Award for a method of localizing places of dangerous substances release

Piotr Kopka, MSc, from the MANHAZ Centre for Hazard Analysis, operating in National Centre for Nuclear Research, received the second prize for young scientists  from the whole world (NERIS Young Scientist Award)  on the yearly conference of NERIS European scientific platform (European platform on preparedness for nuclear and radiological emergency response and recovery) in the DTU institute (Center For Nuclear Technology DTU) in Roskilde in Denmark. The distinction has been awarded for presentation titled: “Identification of atmospheric contamination source in an urban area by approximate bayesian computation methodology” prepared by Piotr Kopka and Anna Wawrzyńczak.

Research presented in Roskilde by Kopka, MSc, were related to the scenario of a potential gas leakage in a city particularly in danger of terrorist attack or accidental release of dangerous substances. Quick detection and localisation of such event is crucial for health and life of the citizens. This is why a concept of creating networks of detectors recording the concentration of specific gases and radiation levels is considered in highly populated agglomerations – places of high risk. Unfortunately, especially in large areas of risk, it is impossible to build a dense network of detectors. These areas are in need of methods of reconstructing information about the place and course of a dangerous event based on reading from a limited amount of disperse control points.

Facing the problem of quick reconstruction of release scenario based on fragmented data, Piotr Kopka, implemented the well-known ABC algorithm (abbreviation of  “approximate bayesian computation”), which was yet to be used in issues like this one. “Implementation of the algorithm was possible thanks to appropriate modelling of both the substance’s spread phenomena and environmental conditions, which have an impact on this process” – explains Kopka. “The tool that we developed can quickly – or even almost in real time, using suitable computing power – determine the fact of dangerous substance release, precise probability map showing the place of release, time of release, duration of the release, as well as the amount of released substance. Of course, all of this is possible only with the data from the network of detectors.”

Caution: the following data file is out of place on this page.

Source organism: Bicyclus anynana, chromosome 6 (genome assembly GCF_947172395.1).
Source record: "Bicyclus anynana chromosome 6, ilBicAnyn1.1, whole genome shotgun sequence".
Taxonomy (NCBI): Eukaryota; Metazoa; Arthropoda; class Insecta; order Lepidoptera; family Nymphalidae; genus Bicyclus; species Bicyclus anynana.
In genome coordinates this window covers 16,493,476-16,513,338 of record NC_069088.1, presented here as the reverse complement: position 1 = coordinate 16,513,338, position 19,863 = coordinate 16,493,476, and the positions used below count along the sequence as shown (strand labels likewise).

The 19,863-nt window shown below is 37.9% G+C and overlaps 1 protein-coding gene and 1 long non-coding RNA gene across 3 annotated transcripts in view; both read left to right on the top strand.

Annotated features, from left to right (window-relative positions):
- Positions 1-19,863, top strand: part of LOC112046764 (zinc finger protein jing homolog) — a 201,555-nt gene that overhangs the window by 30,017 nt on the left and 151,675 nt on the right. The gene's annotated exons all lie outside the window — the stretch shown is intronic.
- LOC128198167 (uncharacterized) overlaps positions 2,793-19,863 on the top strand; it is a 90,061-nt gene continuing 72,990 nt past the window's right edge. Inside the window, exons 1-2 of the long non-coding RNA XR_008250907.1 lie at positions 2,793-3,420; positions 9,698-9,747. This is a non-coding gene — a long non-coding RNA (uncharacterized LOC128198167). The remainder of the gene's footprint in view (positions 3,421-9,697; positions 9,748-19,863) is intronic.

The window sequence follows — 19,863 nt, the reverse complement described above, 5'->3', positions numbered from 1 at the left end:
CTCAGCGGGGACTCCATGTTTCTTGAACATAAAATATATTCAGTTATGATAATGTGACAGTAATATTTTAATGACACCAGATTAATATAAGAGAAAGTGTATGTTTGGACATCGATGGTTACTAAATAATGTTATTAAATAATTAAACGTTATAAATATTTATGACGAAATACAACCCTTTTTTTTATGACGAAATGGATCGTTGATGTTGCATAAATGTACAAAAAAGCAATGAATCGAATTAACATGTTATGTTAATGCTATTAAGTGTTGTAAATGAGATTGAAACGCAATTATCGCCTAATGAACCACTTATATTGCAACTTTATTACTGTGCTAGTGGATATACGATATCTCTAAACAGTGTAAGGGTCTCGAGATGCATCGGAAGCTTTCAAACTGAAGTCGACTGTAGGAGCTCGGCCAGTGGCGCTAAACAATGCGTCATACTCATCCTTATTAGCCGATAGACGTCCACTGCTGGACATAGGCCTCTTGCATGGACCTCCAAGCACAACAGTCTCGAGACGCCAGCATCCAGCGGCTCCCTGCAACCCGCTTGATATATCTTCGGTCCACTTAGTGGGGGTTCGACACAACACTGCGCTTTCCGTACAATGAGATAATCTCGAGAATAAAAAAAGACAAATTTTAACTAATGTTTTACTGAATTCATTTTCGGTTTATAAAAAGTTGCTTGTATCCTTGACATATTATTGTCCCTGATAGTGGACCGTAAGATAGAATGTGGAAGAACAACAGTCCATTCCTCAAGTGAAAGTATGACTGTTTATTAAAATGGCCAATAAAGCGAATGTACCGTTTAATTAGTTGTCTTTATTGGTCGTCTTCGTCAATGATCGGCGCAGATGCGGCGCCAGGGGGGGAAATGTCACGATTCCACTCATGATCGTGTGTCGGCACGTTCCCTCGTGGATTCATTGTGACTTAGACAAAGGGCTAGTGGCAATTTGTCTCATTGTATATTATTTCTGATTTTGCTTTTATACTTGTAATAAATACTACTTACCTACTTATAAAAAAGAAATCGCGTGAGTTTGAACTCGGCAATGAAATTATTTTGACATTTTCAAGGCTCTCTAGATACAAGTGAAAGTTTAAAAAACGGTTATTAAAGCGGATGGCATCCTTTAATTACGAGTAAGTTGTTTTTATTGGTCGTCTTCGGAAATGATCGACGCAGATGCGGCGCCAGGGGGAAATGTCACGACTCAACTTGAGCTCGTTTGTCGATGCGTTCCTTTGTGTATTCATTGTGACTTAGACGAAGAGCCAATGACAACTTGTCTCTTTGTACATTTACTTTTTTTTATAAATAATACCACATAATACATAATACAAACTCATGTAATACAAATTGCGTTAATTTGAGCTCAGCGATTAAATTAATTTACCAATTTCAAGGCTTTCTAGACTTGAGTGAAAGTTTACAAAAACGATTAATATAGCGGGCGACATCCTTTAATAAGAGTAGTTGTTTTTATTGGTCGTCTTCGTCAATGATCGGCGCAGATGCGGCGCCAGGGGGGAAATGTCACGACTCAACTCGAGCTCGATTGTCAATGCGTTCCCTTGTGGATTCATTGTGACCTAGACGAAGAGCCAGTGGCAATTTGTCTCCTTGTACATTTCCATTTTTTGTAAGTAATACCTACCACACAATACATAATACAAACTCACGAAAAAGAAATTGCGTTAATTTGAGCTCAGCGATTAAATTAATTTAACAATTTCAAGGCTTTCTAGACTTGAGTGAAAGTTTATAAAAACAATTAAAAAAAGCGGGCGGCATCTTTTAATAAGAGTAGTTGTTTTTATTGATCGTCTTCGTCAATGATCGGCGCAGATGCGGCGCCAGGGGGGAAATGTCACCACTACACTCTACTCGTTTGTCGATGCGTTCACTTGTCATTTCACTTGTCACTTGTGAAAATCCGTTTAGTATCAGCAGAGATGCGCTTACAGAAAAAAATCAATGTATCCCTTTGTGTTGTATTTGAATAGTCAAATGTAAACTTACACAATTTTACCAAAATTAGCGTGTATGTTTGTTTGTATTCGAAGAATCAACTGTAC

The tool prepared at MANHAZ Centre has been evaluated with real data acquired several years ago during a series of experiments conducted in London. The experiments were conducted under the DAPPLE project ( and they consisted of controlled technical gas release (it was harmless for humans and the environment) in the central part of the city, which was suited with a network of 18 detectors. The results obtained by Piotr Kopka correspond very well with the real process of release and further propagation.

“Centre for Hazard Analyses MANHAZ, working as a research team of NCBJ, specialises in analyses of hazardous events – related to either radiation or chemistry” – say Sławomir Potempski, PhD, leader of the team. “Mr. Piotr Kopka is now preparing to analyse similar issues on a continental scale. This relates to the high-profile issue from a few years back, when almost all detection stations across Europe spotted trace amounts of radioactive ruthenium isotope. To this day there is no official statement about the origin of this isotope in the atmosphere. We hope, that the presented method will cast a new light on this topic.”

The tool, after some supplementation, could be used in a future not only to localise and evaluate the hazard, but also to predict further development of the situation. It is important especially in taking appropriate protective and rescue actions. Effective analysis requires not only a network of detectors, but also enough computing power available when needed. Utilising appropriate computing resources allows for a swift acquisition of valuable data. Mr Kopka’s calculations were conducted I the Świerk Computing Centre (CIŚ), which specialises in such topics, among other things.

The presented results were published in prestigious Atmospheric Environment journal and Piotr Kopka, MSc, will be already defending his doctoral dissertation in May.